Answer:

f(x) = (x – 1 + i√3) (x – 1 – i√3)

Question 2.

Consider the polynomial function P(x) = (x^{2} + 4) (x^{2} + 1) (2x + 3) (3x – 4).

a. Express P in terms of linear factors.

Answer:

P(x) = (x + 2i) (x – 2i) (x + i) (x – i) (2x + 3) (3x – 4)

b. Fill in the blanks of the following sentence.

The polynomial P has degree _____________ and can, therefore, be written in terms of _________ linear factors. The function P has __________ zeros. There are __________ real zeros and ______ complex zeros. The graph of y = P(x) has _______ x-intercepts.

Answer:

The polynomial P has degree 6 and can, therefore, be written in terms of 6 linear factors. The function P has 6 zeros. There are 2 real zeros and 4 complex zeros. The graph of y =P(x) has 2 x-intercepts.

Question 3.

Express each cubic function below in terms of linear factors.

a. f(x) = x^{3} – 6x^{2} – 27x

Answer:

f(x) = x(x – 9) (x + 3)

b. f(x) = x^{3} – 16x^{2}

Answer:

f(x) = x^{2}(x – 16)

c. f(x) = x^{3} + 16x

Answer:

f(x) = x(x + 4i)(x – 4i)

Question 4.

For each cubic function below, one of the zeros is given. Express each cubic function in terms of linear factors.

a. f(x) = 2x^{3} – 9x^{2} – 53x – 24; f(8) = 0

Answer:

f(x) = (x – 8) (2x + 1) (x + 3)

b. f(x) = x^{3} + x^{2} + 6x + 6; f(-1) = 0

Answer:

f(x) = (x + 1) (x + i√6) (x – i√6)

Question 5.

Determine if each statement is always true or sometimes false. If it is sometimes false, explain why it is not always true.

a. A degree 2 polynomial function will have two linear factors.

Answer:

Always true

b. The graph of a degree 2 polynomial function will have two x-intercepts.

Answer:

False. It is possible for the solutions to a degree 2 polynomial to be complex, in which case the graph would not cross the x-axis. It is also possible for the graph to have only one x-intercept if the vertex lies on the x axis.

c. The graph of a degree 3 polynomial function might not cross the x-axis.

Answer:

False. A degree 3 polynomial must cross the x-axis at least one time.

d. A polynomial function of degree n can be written in terms of n linear factors.

Answer:

Always true

Question 6.

Consider the polynomial function f(x) = x^{6} – 9x^{3} + 8.

a. How many linear factors does x^{6} – 9x^{3} + 8 have? Explain.

Answer:

Since the degree is 6, the polynomial must have 6 linear factors.

b. How is this information useful for finding the zeros of f?

Answer:

We know that the function has 6 zeros since there are 6 linear factors. Each factor corresponds to a zero of the function.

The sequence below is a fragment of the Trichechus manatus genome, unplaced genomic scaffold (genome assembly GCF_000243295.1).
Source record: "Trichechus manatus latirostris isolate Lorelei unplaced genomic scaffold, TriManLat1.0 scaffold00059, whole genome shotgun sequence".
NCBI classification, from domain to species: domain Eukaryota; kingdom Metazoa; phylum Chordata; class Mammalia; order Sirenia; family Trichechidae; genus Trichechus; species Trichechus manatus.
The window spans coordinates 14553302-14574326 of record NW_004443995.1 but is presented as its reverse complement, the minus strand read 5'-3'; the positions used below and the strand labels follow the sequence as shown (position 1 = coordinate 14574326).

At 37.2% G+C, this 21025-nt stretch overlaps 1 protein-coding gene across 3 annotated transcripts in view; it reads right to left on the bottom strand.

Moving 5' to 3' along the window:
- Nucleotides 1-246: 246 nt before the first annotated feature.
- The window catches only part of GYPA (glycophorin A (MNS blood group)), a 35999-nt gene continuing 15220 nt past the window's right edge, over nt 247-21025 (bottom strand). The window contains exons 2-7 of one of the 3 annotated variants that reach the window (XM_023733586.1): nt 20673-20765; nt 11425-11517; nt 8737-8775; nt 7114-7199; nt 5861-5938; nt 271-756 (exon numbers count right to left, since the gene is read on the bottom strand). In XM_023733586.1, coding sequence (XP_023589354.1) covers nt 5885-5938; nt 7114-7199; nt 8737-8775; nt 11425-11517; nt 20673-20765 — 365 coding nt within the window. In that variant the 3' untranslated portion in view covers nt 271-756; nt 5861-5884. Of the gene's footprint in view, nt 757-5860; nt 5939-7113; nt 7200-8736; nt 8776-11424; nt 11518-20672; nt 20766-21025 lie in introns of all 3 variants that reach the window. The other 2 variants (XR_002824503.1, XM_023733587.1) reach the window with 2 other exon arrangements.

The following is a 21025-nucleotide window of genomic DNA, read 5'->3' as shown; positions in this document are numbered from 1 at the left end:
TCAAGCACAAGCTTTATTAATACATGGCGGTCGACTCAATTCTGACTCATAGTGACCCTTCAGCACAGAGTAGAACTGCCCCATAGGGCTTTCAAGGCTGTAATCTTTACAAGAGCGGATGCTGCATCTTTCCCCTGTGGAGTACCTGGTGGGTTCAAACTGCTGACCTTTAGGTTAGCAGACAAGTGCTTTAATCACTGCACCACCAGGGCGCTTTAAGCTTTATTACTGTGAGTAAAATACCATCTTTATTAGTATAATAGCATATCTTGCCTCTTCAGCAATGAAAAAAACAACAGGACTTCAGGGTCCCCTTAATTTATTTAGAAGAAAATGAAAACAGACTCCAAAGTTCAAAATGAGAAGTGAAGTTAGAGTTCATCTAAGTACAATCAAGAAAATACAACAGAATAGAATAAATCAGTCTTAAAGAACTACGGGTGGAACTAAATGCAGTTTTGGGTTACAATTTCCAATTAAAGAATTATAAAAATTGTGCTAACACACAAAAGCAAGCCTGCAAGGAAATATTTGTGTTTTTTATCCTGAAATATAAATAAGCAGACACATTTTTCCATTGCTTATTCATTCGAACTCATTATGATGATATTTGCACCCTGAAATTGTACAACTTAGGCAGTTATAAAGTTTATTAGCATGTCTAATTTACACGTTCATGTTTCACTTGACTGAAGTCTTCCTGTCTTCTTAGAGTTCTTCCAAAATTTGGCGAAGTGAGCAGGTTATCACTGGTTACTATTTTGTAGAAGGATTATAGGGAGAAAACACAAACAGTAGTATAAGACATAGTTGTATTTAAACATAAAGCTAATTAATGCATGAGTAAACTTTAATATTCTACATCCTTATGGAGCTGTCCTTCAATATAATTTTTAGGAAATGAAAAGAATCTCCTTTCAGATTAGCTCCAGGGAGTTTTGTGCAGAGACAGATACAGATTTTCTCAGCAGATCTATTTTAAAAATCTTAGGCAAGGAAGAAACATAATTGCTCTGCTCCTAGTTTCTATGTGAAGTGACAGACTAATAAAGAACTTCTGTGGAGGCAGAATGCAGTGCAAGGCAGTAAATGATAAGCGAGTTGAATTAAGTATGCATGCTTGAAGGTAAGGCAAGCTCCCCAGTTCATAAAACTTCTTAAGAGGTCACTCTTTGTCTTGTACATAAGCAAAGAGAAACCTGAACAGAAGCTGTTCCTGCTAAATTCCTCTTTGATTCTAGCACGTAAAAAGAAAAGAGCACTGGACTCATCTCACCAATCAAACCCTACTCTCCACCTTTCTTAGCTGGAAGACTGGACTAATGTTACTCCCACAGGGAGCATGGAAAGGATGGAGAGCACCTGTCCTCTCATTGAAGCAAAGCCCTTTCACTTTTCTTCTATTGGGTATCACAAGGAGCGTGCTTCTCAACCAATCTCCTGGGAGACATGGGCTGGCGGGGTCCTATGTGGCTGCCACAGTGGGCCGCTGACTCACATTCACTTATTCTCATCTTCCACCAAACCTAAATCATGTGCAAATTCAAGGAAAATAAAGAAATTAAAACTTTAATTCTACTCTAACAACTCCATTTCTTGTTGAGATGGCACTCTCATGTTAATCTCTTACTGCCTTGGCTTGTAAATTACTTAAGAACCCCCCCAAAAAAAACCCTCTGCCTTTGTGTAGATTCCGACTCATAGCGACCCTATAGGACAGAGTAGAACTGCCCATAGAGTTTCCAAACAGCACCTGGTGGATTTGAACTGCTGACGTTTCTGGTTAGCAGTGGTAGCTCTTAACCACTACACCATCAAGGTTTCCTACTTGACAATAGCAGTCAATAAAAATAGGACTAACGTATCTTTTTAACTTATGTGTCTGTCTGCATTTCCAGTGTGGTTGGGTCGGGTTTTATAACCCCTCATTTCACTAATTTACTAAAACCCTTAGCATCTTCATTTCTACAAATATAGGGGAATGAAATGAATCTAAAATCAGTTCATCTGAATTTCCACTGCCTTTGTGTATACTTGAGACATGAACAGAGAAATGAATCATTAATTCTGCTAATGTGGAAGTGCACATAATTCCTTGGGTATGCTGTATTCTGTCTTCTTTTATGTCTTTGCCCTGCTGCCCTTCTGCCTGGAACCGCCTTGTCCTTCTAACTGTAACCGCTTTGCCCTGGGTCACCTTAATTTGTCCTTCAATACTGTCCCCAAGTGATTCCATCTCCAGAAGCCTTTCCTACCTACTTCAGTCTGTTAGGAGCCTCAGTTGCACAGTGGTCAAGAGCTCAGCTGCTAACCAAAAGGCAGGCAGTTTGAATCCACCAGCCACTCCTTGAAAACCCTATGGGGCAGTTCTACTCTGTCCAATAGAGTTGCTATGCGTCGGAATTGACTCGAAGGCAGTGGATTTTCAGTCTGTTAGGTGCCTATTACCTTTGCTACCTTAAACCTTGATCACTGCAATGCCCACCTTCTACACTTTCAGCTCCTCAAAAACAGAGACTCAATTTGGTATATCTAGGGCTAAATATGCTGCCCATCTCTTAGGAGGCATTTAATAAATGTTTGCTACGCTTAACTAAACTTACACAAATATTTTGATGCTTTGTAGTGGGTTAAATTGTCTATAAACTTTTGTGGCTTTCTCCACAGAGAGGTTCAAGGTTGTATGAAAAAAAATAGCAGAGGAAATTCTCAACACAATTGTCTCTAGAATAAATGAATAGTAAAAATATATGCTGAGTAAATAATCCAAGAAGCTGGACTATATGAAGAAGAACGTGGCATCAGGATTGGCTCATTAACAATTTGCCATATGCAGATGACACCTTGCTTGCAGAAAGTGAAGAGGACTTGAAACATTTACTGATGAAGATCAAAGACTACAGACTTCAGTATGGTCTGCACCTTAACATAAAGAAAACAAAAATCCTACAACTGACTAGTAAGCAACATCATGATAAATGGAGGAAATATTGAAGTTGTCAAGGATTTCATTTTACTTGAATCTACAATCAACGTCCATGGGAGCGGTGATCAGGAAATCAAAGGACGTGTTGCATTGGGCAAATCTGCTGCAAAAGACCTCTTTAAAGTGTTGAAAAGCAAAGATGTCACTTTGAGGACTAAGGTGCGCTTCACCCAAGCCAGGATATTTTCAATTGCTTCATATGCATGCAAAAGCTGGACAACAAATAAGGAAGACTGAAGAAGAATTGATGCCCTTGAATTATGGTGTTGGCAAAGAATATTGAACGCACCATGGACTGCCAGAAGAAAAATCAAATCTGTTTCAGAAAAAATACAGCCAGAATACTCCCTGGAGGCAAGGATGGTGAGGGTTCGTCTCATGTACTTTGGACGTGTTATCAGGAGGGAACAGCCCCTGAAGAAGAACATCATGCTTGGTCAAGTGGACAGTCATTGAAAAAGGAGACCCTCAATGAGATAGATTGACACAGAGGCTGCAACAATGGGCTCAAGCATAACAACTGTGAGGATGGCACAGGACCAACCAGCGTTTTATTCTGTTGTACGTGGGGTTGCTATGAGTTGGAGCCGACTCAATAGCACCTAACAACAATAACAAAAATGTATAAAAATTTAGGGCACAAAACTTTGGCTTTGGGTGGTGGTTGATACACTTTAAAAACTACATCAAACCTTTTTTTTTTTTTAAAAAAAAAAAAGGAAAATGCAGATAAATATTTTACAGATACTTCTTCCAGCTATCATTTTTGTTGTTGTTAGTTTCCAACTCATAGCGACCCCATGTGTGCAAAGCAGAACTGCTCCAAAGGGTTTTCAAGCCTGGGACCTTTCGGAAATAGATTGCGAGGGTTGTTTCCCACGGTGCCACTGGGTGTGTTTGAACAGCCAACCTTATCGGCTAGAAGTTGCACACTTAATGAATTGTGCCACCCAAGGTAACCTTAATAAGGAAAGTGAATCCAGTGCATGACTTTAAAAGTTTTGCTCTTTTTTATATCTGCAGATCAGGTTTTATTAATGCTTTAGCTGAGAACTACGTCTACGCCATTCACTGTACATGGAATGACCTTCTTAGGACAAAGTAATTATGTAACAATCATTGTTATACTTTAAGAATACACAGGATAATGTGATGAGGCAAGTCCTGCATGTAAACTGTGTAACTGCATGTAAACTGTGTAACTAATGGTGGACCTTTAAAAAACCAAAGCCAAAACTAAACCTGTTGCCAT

c. Find the zeros off. (Hint: Let Q = x^{3}. Rewrite the equation in terms of Q to factor.)

Answer:

1, 2, – 1 + i√3, – 1 – i√3, \(\frac{-1+i \sqrt{3}}{2}\), \(\frac{-1-i \sqrt{3}}{2}\)

Question 7.

Consider the polynomial function P(x) = x^{4} – 6x^{3} + 11x^{4} – 18.

a. Use the graph to find the real zeros of P.

Answer:

The real zeros are – 1 and 3.

b. Confirm that the zeros are correct by evaluating the function P at those values.

Answer:

P(- 1) = 0 and P(3) = 0

c. Express P in terms of linear factors.

Answer:

P(x) = (x + 1) (x – 3) (x – (2 + i√2)) (x – (2 – i√2))

d. Find all zeros of P.

Answer:

– 1, 3, 2 – i√2, 2 + i√2

Question 8.

Penny says that the equation x^{3} – 8 = 0 has only one solution, x = 2. Use the fundamental theorem of algebra to explain to her why she is incorrect.

Answer:

Because x^{3} – 8 is a degree 3 polynomial, the fundamental theorem of algebra guarantees that x^{3} – 8 can be written as the product of three linear factors; therefore, the corresponding equation has 3 solutions. One of the 3 solutions is 2. We know that 2 cannot be the only solution because (x – 2)(x – 2)(x – 2) ≠ x^{3} – 8.

Question 9.

Roger says that the equation x^{2} – 12x + 36 = 0 has only one solution, 6. Regina says Roger is wrong and that the fundamental theorem of algebra guarantees that a quadratic equation must have two solutions. Who is correct and why?

Answer:

Roger is correct. While the fundamental theorem of algebra guarantees that a quadratic polynomial can be written in terms of two linear factors, the factors are not necessarily distinct. We know that x^{2} – 12x + 36 = (x – 6)(x – 6), so the equation x^{2} – 12x + 36 = 0 has only one solution, which is 6.

### Eureka Math Algebra 2 Module 1 Lesson 40 Exit Ticket Answer Key

Consider the degree 5 polynomial function P(x) = x^{5} – 4x^{3} + 2x^{2} + 3x – 5 whose graph ¡s shown below. You do not need to factor this polynomial to answer the questions below.

Question 1.

How many linear factors is P guaranteed to have? Explain.

Answer:

The polynomial expression must have 5 linear factors. The fundamental theorem of algebra guarantees that a polynomial function can be written in terms of linear factors and must have the same number of linear factors as its degree.

Question 2.

How many zeros does P have? Explain.

Answer:

Since P can be written in terms of 5 linear factors, the equation P must have 5 zeros (counted with multiplicity).

Question 3.

How many real zeros does P have? Explain.

Answer:

The graph crosses the x-axis 3 times, which means that three of the zeros are real numbers.

Question 4.

How many complex zeros does P have? Explain.

Answer:

Since P must have 5 total zeros and only 3 of them are real, there must be 2 complex zeros.